Parker Borg ’65, Public Administration

Paker Borg
Parker Borg with a former student at the University of Rome (Wikipedia)

Parker Borg’s parents were not happy to hear he wanted to sign-on as part of the first crop of Peace Corps volunteers after he graduated from Dartmouth College in 1961. “My parents couldn’t believe I finished college, came home, sat around, did nothing and talked about nothing but the fact that I was going to be joining the Peace Corps,” Borg remembers. Having paid for college, his parents were more interested in him finding a lucrative career. The Peace Corps wasn’t the well-established program that it is today, with generations of alumni to attest to its value. But Borg knew that, risky as it sounded, volunteering for the Peace Corp was the right move for him.

But even the Peace Corps wasn’t necessarily thrilled by Borg’s interest either—at least not at first. “The Peace Corps people said ‘No, we don’t want people from Ivy League institutions. We want people who’ve gone to ag school and technical schools.” Those graduates, Borg said, seemed like better candidates for success at the Corps’ projects. But he eventually talked his way onto the Philippines delegation, as the assignments there consisted of teaching English rather than building wells for waterless villages.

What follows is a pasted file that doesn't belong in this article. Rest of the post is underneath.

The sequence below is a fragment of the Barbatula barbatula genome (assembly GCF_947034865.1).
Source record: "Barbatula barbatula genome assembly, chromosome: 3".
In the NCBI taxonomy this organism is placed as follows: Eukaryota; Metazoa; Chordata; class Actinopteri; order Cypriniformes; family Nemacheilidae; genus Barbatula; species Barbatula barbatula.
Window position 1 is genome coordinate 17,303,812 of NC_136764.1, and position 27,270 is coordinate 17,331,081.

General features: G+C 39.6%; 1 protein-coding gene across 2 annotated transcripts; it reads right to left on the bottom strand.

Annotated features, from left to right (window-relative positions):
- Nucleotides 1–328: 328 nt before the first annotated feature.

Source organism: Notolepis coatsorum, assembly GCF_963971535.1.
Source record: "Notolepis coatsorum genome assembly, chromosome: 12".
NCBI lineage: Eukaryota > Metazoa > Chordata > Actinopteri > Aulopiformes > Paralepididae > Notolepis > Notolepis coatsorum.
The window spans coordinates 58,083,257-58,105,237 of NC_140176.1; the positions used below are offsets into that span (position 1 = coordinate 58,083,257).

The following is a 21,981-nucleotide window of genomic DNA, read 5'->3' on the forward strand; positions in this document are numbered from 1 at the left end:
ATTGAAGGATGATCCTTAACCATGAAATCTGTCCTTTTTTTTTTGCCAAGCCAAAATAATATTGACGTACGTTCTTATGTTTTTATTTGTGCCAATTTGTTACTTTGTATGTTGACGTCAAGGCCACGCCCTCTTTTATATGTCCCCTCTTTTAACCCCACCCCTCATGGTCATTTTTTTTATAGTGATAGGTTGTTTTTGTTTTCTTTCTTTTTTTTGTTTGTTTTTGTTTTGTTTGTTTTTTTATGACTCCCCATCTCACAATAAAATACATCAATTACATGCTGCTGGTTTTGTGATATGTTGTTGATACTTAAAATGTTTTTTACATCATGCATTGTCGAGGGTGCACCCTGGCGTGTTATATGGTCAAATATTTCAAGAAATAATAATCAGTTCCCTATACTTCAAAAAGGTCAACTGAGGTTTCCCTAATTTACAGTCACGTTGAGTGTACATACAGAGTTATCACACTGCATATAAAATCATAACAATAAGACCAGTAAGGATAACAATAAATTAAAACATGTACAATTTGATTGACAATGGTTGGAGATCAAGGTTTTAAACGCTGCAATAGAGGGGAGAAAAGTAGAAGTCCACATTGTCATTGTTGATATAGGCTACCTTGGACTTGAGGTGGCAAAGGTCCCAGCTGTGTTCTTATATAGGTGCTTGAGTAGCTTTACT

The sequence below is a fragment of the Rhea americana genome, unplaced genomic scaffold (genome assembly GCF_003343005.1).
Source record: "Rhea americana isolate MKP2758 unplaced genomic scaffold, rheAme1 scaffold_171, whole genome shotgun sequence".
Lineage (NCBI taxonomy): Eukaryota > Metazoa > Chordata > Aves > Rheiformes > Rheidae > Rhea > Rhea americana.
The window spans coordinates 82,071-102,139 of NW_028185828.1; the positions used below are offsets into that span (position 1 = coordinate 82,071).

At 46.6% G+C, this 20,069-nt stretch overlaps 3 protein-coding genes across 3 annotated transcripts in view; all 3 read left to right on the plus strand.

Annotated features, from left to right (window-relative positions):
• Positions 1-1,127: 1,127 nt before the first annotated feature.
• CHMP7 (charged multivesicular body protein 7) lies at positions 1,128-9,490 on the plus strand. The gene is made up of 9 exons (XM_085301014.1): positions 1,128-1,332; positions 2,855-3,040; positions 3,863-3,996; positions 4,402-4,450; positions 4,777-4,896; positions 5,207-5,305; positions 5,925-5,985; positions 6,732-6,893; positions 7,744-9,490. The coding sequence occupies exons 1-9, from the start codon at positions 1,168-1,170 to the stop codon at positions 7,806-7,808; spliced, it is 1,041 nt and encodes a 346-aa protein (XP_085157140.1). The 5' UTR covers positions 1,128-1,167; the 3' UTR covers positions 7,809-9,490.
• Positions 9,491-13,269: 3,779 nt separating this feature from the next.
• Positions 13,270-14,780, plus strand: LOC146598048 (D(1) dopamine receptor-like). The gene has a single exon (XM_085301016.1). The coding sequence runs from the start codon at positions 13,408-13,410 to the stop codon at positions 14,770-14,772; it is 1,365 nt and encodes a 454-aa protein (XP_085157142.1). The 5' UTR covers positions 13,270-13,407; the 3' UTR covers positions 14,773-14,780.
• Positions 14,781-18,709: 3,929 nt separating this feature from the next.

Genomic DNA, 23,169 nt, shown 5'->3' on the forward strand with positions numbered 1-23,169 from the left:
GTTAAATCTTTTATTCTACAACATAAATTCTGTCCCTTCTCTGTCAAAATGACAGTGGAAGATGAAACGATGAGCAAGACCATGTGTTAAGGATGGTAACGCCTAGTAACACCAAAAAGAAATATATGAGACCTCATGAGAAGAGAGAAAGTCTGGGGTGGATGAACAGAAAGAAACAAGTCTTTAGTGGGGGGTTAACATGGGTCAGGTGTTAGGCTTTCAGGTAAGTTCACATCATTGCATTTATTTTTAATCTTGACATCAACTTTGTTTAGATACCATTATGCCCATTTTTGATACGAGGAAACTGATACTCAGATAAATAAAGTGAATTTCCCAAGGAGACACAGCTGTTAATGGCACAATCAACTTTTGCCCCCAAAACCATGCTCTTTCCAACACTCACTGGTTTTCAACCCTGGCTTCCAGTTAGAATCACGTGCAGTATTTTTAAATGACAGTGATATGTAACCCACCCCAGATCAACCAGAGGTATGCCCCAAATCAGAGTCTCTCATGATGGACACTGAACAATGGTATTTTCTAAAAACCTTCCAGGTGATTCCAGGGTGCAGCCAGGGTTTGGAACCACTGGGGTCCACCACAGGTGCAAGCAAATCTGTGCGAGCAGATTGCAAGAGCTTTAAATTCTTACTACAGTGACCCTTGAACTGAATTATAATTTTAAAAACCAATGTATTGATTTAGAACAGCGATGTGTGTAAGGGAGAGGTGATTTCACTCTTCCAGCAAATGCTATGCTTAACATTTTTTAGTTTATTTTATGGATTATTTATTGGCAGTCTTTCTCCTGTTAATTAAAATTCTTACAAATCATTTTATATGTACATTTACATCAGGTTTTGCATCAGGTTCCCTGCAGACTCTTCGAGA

Borg fell in love with Southeast Asia, and when he returned to the States he entered Cornell with the intention of continuing to study it—even if it had to be on the sly. His parents at that point still hadn’t given up on the lucrative career. Borg applied to business school at Cornell, knowing that he could still take all the Southeast Asia courses while pursuing a business degree. After graduating, and being “somewhat appalled by what banks did,” Borg decided once and for all that a career in finance was not for him and he entered the Foreign Service instead.

He had only intended to stay for one tour, but then the war in Vietnam intervened and, as a Southeast Asia specialist, he was sent to the front lines (not before getting classroom training in the language, which has six different pitches, and proved quite difficult for Borg, who is tone deaf).

Though it wasn’t his intention to stay in the Foreign Service for more than a couple of years, Borg ended up becoming a career diplomat, serving as ambassador to Mali and, later, Iceland.